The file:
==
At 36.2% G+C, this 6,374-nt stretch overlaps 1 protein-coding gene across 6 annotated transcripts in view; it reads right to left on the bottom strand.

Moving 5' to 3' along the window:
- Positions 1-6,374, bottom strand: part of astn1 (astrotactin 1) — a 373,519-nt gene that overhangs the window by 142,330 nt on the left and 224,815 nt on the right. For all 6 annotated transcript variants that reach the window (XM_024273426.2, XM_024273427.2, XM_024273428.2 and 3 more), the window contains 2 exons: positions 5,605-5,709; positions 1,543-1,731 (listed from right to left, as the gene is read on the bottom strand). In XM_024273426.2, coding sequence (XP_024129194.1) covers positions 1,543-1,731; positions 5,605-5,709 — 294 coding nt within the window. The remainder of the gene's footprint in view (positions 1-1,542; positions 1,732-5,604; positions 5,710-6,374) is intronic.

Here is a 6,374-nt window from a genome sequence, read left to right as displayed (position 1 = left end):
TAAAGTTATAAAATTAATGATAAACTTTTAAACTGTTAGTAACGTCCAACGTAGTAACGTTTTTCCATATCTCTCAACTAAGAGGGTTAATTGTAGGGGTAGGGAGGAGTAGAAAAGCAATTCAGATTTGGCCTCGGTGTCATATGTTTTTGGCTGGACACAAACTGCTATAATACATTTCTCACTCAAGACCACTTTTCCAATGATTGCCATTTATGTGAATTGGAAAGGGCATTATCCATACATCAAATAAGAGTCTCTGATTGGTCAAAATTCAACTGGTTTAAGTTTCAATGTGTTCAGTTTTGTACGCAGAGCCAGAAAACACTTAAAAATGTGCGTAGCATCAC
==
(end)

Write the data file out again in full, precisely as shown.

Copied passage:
At 36.2% G+C, this 6,374-nt stretch overlaps 1 protein-coding gene across 6 annotated transcripts in view; it reads right to left on the bottom strand.

Moving 5' to 3' along the window:
- Positions 1-6,374, bottom strand: part of astn1 (astrotactin 1) — a 373,519-nt gene that overhangs the window by 142,330 nt on the left and 224,815 nt on the right. For all 6 annotated transcript variants that reach the window (XM_024273426.2, XM_024273427.2, XM_024273428.2 and 3 more), the window contains 2 exons: positions 5,605-5,709; positions 1,543-1,731 (listed from right to left, as the gene is read on the bottom strand). In XM_024273426.2, coding sequence (XP_024129194.1) covers positions 1,543-1,731; positions 5,605-5,709 — 294 coding nt within the window. The remainder of the gene's footprint in view (positions 1-1,542; positions 1,732-5,604; positions 5,710-6,374) is intronic.

Here is a 6,374-nt window from a genome sequence, read left to right as displayed (position 1 = left end):
TAAAGTTATAAAATTAATGATAAACTTTTAAACTGTTAGTAACGTCCAACGTAGTAACGTTTTTCCATATCTCTCAACTAAGAGGGTTAATTGTAGGGGTAGGGAGGAGTAGAAAAGCAATTCAGATTTGGCCTCGGTGTCATATGTTTTTGGCTGGACACAAACTGCTATAATACATTTCTCACTCAAGACCACTTTTCCAATGATTGCCATTTATGTGAATTGGAAAGGGCATTATCCATACATCAAATAAGAGTCTCTGATTGGTCAAAATTCAACTGGTTTAAGTTTCAATGTGTTCAGTTTTGTACGCAGAGCCAGAAAACACTTAAAAATGTGCGTAGCATCAC